Google Algorithm Update: August 2018 ( Drop in traffic? )

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Google Algorithm Update: August 2018 ( Drop in traffic? )

Over the last week, there has been a lot of noise about possible Google algorithm updates.

 

Google Algorithm Update: August 2018 ( Drop in traffic? )

 

Thanks to the unique trackers we have here at Detailed, we’ve seen substantial average ranking shifts across a number of websites.

 

Here’s one example that I shared on Twitter:

 

That graphic is from our custom built search rankings tool which essentially tracks “visibility” for any domain that we like.

 

We track overall rankings for keywords across a site and determine whether their average position has improved or worsened in Google.

 

In the image above, the bar has gone up, which means that the average ranking position has increased quite suddenly.

 

It’s believed that sometime around May 18th, a significant change was made to Google’s algorithm that has affected many top sites in a negative way.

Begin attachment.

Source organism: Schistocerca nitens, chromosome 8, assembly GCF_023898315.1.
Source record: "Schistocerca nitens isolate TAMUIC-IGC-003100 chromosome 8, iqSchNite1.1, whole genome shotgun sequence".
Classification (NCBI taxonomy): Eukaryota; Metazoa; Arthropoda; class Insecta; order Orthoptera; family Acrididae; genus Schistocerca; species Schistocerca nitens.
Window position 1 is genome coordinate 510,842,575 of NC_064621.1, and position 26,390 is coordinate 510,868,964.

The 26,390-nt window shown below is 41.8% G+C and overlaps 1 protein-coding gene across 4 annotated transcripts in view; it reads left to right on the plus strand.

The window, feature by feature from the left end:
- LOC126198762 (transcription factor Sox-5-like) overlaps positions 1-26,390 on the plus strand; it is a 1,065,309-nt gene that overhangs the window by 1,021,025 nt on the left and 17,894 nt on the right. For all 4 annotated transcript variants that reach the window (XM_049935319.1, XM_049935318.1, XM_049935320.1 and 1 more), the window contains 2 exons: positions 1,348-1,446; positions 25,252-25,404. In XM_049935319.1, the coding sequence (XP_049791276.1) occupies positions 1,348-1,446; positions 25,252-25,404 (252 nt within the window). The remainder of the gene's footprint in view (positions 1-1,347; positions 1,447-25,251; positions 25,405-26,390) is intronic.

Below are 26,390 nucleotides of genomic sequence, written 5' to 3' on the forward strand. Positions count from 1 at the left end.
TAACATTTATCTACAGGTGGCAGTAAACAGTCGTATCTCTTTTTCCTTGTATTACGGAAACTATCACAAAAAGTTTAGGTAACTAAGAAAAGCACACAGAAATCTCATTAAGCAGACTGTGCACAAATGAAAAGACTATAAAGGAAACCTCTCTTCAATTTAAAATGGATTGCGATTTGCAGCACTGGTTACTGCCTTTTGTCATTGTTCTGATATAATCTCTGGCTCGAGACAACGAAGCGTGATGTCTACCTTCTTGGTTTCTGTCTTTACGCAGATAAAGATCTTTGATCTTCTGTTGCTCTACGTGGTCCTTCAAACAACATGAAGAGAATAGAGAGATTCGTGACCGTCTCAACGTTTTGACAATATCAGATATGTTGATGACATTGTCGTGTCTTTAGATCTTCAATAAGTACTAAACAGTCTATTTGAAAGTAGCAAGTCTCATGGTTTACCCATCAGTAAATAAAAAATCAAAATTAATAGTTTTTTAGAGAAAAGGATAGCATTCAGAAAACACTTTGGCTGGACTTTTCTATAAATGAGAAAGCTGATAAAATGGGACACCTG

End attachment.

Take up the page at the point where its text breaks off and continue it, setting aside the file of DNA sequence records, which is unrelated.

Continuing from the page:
Of course, due to their only being up to “10 blue links” on a page, this means a lot of sites have received positive improvements from these updates as well.

 

Something to keep in mind if you have been affected by these updates is that there are said to be 500 to 600 Google algorithm updates each year.

 

There’s really no surprise in seeing that “something has changed” and your rankings and traffic can be impacted by that.

 

Something you should always keep in mind when it comes to overall search results

is whether you are really the best result for a user query?.

Of course, there are things you can do to improve rankings such as on-site SEO, being optimized for answer boxes (rank zero) and building links to your site, but it’s important to keep in mind “What Google might be thinking.”

 

If your design needs work, your user experience isn’t great and others provide better value to search users, that could be at the core of your problems.

 

Something people mistakenly think is a Google algorithm update may actually be something else that is negatively impacting a website’s rankings.

 

For example, one reader reached out to me about a possible negative SEO attack he had received on his health blog.

 

This turned out to be a manual penalty for schema markup that the webmaster hadn’t noticed.

 

 

 

 

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